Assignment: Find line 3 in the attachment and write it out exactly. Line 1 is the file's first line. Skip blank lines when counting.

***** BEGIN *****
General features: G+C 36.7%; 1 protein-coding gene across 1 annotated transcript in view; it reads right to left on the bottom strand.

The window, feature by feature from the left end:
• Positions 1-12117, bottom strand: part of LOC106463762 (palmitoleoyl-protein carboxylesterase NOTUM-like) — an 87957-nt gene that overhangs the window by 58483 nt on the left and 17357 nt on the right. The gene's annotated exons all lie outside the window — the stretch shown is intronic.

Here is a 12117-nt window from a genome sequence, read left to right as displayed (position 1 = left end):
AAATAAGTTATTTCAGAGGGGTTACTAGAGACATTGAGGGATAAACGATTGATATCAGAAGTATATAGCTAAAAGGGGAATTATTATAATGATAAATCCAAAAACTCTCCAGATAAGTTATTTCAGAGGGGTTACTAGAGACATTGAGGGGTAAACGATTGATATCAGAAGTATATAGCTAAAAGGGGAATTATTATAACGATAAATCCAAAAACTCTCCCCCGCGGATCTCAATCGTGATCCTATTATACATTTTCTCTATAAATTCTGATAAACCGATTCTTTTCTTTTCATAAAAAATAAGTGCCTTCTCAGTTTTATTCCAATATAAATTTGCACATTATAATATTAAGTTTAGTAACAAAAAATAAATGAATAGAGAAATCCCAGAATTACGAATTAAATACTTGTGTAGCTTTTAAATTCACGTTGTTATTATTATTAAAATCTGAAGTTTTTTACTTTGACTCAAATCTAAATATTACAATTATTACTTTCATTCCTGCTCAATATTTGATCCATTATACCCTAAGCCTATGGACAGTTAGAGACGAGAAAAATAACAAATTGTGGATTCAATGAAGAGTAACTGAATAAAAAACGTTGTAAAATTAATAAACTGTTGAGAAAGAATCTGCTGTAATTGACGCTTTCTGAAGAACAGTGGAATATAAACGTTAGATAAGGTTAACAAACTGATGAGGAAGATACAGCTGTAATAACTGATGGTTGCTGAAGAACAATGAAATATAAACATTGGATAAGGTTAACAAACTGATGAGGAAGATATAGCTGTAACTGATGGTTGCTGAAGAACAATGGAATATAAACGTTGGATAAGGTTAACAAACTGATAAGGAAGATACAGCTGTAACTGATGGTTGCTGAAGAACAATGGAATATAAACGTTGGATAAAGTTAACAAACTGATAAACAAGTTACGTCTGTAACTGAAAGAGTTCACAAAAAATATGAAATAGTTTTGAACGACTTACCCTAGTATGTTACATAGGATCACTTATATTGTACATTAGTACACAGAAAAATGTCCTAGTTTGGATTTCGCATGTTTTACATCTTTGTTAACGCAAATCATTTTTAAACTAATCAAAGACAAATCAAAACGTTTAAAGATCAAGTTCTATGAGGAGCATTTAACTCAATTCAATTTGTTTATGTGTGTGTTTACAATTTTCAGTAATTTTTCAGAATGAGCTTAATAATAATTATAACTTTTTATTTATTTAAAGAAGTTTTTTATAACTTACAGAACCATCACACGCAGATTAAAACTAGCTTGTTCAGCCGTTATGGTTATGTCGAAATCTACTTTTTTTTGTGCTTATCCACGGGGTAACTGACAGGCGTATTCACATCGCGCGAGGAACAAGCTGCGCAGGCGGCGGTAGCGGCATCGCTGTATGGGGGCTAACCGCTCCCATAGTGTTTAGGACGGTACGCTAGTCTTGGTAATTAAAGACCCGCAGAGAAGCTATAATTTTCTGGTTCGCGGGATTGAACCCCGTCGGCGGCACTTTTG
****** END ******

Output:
• Positions 1-12117, bottom strand: part of LOC106463762 (palmitoleoyl-protein carboxylesterase NOTUM-like) — an 87957-nt gene that overhangs the window by 58483 nt on the left and 17357 nt on the right. The gene's annotated exons all lie outside the window — the stretch shown is intronic.